Evidence of meeting #28 for Indigenous and Northern Affairs in the 41st Parliament, 2nd Session. (The original version is on Parliament’s site, as are the minutes.) The winning word was funding.

A video is available from Parliament.

On the agenda

MPs speaking

Also speaking

Colleen Swords  Deputy Minister, Department of Indian Affairs and Northern Development
Scott Stevenson  Senior Assistant Deputy Minister, Regional Operations Sector, Department of Indian Affairs and Northern Development

4:15 p.m.

Conservative

The Chair Conservative Chris Warkentin

Thank you, Minister.

We'll turn now to Mr. Genest-Jourdain. Thank you for waiting.

4:15 p.m.

NDP

Jonathan Genest-Jourdain NDP Manicouagan, QC

Minister, do you think the $28-million transfer in supplementary estimates (B) for the assessment, management and remediation of federal contaminated sites will enable the department to achieve its remediation target of 40 contaminated sites by March 2015?

And when does your department anticipate that all contaminated sites within federal jurisdiction will be remediated?

4:15 p.m.

Conservative

Bernard Valcourt Conservative Madawaska—Restigouche, NB

A total of $23 million of the $28 million will be earmarked for high-priority contaminated sites in the north. I am referring to the two abandoned mines, Giant and Faro. The remaining $5 million will be allocated to contaminated sites on reserves south of 60, in British Columbia, Manitoba, Alberta and Ontario. That is how the $28 million will be spent.

For 2014-15, the government will spend an estimated total of $184 million in the north alone and $31.9 million, so nearly $32 million, south of 60.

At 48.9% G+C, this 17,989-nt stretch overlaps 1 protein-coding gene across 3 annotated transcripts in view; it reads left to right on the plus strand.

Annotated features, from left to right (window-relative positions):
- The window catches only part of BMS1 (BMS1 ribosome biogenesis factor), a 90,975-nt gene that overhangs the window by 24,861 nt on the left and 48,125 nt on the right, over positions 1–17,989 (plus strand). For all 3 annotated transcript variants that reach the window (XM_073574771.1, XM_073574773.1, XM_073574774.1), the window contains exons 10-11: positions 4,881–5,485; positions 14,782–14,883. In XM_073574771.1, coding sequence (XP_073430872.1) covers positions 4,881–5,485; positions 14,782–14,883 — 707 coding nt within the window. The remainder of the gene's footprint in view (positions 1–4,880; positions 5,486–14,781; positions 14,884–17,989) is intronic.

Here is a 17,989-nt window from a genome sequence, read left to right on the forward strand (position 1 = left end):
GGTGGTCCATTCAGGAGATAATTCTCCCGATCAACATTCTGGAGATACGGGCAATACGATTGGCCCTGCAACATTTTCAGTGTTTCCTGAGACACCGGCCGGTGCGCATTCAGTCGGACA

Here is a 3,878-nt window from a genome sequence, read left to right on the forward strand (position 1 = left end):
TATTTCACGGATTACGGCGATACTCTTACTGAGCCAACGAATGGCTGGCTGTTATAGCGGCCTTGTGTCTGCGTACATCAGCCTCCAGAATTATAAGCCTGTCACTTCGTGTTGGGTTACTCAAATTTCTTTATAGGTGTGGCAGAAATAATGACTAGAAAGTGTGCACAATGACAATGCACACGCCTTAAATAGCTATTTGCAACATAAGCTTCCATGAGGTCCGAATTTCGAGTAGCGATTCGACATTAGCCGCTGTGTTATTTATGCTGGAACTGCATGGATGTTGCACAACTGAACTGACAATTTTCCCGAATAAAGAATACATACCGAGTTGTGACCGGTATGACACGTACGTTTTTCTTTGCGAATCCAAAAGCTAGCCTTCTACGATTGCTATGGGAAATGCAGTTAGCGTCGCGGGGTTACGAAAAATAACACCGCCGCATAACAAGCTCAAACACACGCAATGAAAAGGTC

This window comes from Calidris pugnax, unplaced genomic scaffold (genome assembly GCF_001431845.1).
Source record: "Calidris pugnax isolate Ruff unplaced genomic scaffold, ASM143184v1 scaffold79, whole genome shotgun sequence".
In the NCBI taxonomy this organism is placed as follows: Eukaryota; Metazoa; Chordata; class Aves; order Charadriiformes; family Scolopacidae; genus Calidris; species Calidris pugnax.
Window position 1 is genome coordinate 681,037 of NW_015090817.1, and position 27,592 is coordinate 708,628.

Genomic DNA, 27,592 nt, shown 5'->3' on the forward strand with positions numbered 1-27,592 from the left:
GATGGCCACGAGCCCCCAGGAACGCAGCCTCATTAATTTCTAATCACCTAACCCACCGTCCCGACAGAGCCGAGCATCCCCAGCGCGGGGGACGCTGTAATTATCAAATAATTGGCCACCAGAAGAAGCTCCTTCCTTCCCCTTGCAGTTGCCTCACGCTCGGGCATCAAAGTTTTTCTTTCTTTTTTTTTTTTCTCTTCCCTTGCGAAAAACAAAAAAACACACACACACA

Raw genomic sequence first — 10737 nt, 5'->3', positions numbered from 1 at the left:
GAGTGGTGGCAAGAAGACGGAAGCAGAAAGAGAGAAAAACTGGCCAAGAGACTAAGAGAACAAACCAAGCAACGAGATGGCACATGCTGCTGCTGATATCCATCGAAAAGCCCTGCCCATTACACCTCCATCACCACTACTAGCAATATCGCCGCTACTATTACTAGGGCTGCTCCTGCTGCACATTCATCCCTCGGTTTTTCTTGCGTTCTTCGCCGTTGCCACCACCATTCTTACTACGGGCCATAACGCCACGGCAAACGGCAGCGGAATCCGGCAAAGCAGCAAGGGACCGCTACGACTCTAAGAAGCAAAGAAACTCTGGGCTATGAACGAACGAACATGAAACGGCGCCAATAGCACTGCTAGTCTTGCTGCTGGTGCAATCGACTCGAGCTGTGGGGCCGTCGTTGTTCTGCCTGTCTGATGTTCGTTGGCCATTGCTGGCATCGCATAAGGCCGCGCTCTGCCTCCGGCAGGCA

You asked me whether the department was on track to meet our objectives of remediating 40 contaminated sites by 2015, and the answer is yes. We do, in fact, anticipate completing these projects by 2015 because we are currently implementing our remediation strategy at each of the 40 targeted sites.

December 3rd, 2014 / 4:15 p.m.

NDP

Jonathan Genest-Jourdain NDP Manicouagan, QC

Minister, the supplementary estimates earmark $10.5 million for the aboriginal economic development strategic partnerships initiative, aimed at increasing aboriginal participation in economic opportunities and, in particular, large resource development projects.

Minister, do you plan to allocate resources locally to engage Innu and seek the approval of the members of the Uashat and Maliotenam communities, as far as the Arnaud mine initiative is concerned? The project involves an open-pit mine, one of the largest in the country, if not North America. Do you plan to seek the approval of the members of the Uashat and Maliotenam communities?

4:20 p.m.

Conservative

Bernard Valcourt Conservative Madawaska—Restigouche, NB

Under the aboriginal economic development strategic partnerships initiative, stakeholders and first nations submit projects. If the group in question would like to take advantage of the strategy, it can do so, just like anyone else. So far, I have not heard anything about that group making such a submission.

4:20 p.m.

NDP

Jonathan Genest-Jourdain NDP Manicouagan, QC

Would you be able to check on that and get back to me with a written answer? I would very much appreciate it, minister.

4:20 p.m.

Conservative

Bernard Valcourt Conservative Madawaska—Restigouche, NB

Absolutely. We can check on that.

4:20 p.m.

NDP

Jonathan Genest-Jourdain NDP Manicouagan, QC

I will be passing the information on to the Uashat mak Mani-Utenam band council.

4:20 p.m.

Conservative

Bernard Valcourt Conservative Madawaska—Restigouche, NB

Absolutely.

4:20 p.m.

NDP

Jonathan Genest-Jourdain NDP Manicouagan, QC

Now I would like to discuss the Indian Residential Schools Settlement Agreement.

Some $11.9 million has been allocated to the continued implementation of the agreement. How will the funding requested in the supplementary estimates be used in relation to the personal credits provided for under the settlement agreement? How many applications were received before the October 31 deadline?

4:20 p.m.

Conservative

Bernard Valcourt Conservative Madawaska—Restigouche, NB